Mobile phones could become the next key consumer market for built-in antibacterial protection following research showing some are covered with 18 times more bacteria than the flush handle in a men’s toilet.
The findings from Which? Magazine follows previous reports that have also highlighted high levels of bacteria on mobiles. It found that, from a swab analysis of 30 handsets, seven had levels of bacteria exceeding recommended maximums.
Dr Nick Moon Ph.D, technical director at antibacterial protection specialist, Microban Europe, based in Cannock, Staffordshire, said that the findings indicated that millions of mobiles in the UK were breeding grounds for unacceptably high levels of bacteria.
He said: “These results are worrying, if unsurprising. Few people make an effort to clean their mobile regularly and may be using it in all kinds of environments where bacteria is rife, such as in or around public toilets. Which? follows other reports that indicate high numbers of bacteria on mobile phones. There is even research that indicates levels of bacteria linked to hospital infections are very high on handsets.”
Moon added that growing public awareness of bacteria issues tended to precede adoption of antibacterial protection built into consumer products and that this was likely to happen in the mobile phone sector.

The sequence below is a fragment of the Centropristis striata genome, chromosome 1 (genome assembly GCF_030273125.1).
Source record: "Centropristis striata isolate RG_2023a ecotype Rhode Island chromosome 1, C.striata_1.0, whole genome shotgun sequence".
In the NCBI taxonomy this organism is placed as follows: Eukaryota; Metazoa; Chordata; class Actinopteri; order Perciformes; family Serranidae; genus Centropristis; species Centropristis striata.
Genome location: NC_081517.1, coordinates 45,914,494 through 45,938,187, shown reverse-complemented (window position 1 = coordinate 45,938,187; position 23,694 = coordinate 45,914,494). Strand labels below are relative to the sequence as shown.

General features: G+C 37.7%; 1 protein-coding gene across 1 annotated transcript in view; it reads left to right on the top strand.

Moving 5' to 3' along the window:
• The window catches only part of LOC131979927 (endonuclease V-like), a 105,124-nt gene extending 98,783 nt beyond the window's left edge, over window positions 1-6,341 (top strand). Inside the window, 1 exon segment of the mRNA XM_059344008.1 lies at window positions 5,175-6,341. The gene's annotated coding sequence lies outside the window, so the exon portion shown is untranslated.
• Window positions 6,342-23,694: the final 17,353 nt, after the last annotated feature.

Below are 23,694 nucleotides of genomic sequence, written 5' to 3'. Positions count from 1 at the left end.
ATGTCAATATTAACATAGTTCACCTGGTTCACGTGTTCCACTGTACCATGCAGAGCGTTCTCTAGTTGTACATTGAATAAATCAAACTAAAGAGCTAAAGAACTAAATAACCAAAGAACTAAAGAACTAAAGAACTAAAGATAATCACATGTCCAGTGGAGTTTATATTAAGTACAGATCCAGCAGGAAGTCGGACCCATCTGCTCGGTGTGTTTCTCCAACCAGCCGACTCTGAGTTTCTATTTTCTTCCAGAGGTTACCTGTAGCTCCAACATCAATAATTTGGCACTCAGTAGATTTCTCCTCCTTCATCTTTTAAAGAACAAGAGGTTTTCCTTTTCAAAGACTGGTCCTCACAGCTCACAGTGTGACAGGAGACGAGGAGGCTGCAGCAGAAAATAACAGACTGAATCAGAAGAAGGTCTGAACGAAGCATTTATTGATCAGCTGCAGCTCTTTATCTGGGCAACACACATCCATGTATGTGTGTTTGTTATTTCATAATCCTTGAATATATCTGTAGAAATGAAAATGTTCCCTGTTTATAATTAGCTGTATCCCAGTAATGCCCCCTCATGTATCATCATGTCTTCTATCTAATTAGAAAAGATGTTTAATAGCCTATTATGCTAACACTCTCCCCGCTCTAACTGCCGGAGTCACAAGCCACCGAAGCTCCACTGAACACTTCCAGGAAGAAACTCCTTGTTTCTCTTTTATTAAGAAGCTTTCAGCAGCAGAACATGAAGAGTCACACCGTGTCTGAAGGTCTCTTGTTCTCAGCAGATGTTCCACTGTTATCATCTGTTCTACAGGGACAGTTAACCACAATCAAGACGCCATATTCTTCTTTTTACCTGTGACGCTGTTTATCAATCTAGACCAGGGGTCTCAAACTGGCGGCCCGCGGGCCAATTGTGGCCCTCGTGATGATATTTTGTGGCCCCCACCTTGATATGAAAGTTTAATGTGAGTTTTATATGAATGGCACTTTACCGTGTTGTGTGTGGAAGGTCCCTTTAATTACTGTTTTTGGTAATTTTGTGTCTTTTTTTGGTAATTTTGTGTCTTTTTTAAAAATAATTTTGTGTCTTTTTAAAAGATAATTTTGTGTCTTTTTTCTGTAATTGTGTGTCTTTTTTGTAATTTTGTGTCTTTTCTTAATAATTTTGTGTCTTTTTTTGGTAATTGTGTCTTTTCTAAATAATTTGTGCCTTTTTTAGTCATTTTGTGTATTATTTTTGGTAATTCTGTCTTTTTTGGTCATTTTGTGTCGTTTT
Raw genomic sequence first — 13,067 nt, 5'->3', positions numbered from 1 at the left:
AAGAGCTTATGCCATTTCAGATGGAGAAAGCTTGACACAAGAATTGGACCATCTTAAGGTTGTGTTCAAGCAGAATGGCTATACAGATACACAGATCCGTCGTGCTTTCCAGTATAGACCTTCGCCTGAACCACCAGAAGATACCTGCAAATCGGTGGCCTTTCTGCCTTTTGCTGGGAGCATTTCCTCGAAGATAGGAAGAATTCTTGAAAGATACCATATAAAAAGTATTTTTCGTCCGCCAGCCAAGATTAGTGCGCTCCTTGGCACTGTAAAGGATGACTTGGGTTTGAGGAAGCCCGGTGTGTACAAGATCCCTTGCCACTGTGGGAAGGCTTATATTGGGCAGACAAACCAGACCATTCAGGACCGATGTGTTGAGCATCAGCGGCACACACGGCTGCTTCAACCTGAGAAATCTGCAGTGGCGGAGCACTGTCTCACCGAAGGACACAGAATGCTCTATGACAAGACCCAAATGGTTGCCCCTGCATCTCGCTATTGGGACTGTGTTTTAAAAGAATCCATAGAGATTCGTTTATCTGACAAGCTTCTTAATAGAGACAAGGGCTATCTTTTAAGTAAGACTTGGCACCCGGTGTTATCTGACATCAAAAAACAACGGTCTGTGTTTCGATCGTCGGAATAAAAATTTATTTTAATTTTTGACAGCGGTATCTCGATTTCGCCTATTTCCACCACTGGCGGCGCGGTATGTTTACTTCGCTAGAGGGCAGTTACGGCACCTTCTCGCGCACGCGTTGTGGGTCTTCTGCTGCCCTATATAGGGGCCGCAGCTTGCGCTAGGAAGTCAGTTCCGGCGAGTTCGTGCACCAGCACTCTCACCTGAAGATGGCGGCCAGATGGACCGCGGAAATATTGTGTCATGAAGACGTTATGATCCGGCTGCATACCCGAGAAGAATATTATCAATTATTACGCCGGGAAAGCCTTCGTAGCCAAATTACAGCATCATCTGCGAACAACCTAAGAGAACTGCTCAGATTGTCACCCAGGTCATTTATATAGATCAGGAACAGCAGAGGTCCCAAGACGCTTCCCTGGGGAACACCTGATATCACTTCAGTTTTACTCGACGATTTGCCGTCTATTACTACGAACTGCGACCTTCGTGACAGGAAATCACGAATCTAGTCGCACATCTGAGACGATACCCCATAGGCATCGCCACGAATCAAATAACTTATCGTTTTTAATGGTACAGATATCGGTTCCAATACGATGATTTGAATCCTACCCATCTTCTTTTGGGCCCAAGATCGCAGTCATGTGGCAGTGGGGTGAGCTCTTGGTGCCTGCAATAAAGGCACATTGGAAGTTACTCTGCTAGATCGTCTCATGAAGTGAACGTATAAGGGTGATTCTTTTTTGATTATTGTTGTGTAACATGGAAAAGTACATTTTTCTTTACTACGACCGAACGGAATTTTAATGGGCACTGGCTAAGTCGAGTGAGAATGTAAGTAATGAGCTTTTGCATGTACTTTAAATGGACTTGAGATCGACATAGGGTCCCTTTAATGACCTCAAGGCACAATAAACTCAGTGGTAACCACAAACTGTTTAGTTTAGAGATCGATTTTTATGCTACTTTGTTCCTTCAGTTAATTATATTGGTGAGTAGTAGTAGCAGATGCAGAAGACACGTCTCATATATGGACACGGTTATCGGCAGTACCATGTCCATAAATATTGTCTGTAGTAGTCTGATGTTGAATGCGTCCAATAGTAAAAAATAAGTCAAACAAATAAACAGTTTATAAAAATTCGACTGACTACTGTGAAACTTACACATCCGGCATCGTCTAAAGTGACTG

Antibacterial protection such as that used by Microban is based on a wide range of technologies to suit each specific application but would predominantly make use of Microban third generation silver built into the handset’s thermoplastic components which would work the life of the product. On untreated products, bacteria can potentially double in number in 20 minutes but built-in Microban technology disrupts their functioning, usually causing them to die within 24 hours.
Moon continued: “In the US, where awareness of this kind of issue is arguably higher than in Europe, Microban protection is already built into different ranges of phone covers, cases and skins and these have proven very popular with consumers.
“We would expect handset and touchscreen manufacturers in the UK and other European markets to start looking at the possibilities of these applications here, as well as considering building antibacterial treatment into the component casings of the phones themselves.”
Microban partners with a large variety of consumer product manufacturers across Europe, the US and the rest of the world, covering product applications as diverse as television remote controls, pet products, kitchen utensils, home textiles, performance wear and spa pools.
A dedicated certification programme ensures that quality testing is regularly carried out on all products carrying Microban branding and that antibacterial claims are technically supported. This allows manufacturers utilising Microban to use robust claims about their efficacy, for example, preventing 99.9% of bacteria.
Moon said: “Mobile phones are an obvious application for the use of Microban technology. While our treatments should never replace normal hygiene precautions such as routine cleaning, they can play an important part in inhibiting the growth and spread of potentially harmful bacteria by preventing cross-contamination.”